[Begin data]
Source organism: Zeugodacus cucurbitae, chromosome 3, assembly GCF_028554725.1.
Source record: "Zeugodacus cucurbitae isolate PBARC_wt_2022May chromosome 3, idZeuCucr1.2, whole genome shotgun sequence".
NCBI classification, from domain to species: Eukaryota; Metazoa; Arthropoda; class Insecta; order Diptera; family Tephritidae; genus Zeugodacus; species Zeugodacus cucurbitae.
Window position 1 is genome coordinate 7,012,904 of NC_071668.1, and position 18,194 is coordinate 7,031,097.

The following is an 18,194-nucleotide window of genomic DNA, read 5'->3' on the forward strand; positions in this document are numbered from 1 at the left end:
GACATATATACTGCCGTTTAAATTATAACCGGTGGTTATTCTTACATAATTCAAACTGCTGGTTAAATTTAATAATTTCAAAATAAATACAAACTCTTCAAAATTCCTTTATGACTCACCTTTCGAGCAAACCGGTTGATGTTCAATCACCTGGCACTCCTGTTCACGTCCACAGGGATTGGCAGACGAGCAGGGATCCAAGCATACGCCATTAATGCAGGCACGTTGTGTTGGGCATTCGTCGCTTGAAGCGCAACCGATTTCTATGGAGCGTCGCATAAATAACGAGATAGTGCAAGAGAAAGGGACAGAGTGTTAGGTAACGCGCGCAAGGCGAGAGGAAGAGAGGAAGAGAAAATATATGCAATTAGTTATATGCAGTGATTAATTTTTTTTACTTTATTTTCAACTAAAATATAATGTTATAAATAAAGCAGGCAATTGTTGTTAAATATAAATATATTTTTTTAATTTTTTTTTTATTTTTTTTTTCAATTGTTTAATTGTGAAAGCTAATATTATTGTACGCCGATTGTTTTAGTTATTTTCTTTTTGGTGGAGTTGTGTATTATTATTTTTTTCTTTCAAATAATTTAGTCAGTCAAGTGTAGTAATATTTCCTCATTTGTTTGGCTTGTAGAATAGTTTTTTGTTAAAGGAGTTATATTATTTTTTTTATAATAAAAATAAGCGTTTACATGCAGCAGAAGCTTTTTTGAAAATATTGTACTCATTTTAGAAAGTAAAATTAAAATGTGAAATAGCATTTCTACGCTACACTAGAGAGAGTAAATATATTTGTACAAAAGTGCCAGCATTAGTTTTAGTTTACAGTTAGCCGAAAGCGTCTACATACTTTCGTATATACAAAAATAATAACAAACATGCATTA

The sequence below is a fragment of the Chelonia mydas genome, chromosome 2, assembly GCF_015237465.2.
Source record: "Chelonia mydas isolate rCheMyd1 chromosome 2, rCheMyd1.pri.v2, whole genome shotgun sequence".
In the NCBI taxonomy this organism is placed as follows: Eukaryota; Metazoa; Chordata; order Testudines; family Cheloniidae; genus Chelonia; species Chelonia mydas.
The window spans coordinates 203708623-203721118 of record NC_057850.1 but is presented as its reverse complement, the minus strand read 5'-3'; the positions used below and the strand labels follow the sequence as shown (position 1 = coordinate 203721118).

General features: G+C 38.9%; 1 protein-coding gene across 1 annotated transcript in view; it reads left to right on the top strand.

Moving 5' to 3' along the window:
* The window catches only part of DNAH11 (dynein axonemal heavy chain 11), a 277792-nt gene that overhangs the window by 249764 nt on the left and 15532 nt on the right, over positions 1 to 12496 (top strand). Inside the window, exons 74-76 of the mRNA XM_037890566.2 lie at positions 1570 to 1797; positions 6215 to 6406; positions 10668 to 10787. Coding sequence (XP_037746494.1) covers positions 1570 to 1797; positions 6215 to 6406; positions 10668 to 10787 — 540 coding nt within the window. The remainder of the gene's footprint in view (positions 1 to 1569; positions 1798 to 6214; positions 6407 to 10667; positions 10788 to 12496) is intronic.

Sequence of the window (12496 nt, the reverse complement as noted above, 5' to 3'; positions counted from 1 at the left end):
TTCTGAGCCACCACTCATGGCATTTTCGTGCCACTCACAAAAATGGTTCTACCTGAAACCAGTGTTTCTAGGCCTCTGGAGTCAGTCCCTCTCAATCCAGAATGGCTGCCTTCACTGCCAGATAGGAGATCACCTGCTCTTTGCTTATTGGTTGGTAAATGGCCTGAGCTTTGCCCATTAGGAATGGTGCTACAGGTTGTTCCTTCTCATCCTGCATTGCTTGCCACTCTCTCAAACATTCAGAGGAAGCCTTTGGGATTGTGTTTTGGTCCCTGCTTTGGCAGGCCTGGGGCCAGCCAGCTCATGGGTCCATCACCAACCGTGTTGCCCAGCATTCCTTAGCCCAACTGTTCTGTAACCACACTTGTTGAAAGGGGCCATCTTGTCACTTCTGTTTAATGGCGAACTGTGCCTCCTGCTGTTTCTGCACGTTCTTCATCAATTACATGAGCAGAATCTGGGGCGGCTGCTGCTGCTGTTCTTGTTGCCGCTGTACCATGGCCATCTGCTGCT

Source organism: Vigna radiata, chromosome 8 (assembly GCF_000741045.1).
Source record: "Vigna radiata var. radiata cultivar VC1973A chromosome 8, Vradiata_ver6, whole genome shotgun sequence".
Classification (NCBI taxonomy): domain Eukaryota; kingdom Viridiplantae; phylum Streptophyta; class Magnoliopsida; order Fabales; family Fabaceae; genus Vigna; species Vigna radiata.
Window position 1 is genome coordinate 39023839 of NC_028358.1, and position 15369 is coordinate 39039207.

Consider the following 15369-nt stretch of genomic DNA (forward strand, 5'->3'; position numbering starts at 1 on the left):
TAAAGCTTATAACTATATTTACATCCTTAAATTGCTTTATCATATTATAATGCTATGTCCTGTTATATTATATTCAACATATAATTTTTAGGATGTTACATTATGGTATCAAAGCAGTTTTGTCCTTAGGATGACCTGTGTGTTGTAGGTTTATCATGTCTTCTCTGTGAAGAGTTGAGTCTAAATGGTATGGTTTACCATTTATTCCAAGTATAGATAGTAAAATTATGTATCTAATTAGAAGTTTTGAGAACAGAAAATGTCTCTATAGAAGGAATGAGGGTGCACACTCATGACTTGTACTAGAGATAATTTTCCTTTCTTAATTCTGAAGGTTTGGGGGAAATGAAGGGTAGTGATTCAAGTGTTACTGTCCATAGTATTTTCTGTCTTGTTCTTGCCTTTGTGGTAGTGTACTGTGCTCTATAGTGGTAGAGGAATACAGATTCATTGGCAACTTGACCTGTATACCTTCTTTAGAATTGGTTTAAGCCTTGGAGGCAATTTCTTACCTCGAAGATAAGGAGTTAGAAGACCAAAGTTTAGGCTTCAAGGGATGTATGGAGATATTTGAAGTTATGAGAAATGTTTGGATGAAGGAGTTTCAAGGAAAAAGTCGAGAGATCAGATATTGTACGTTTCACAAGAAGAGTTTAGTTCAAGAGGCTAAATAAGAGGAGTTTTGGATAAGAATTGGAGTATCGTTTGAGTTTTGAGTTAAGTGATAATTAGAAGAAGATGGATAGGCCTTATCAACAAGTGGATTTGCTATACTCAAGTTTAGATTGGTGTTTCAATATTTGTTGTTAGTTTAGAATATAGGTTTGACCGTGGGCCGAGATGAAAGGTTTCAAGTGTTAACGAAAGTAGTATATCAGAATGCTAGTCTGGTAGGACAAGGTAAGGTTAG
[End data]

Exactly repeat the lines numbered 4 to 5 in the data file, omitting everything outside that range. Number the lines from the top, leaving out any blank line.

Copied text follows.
Window position 1 is genome coordinate 7,012,904 of NC_071668.1, and position 18,194 is coordinate 7,031,097.

The following is an 18,194-nucleotide window of genomic DNA, read 5'->3' on the forward strand; positions in this document are numbered from 1 at the left end: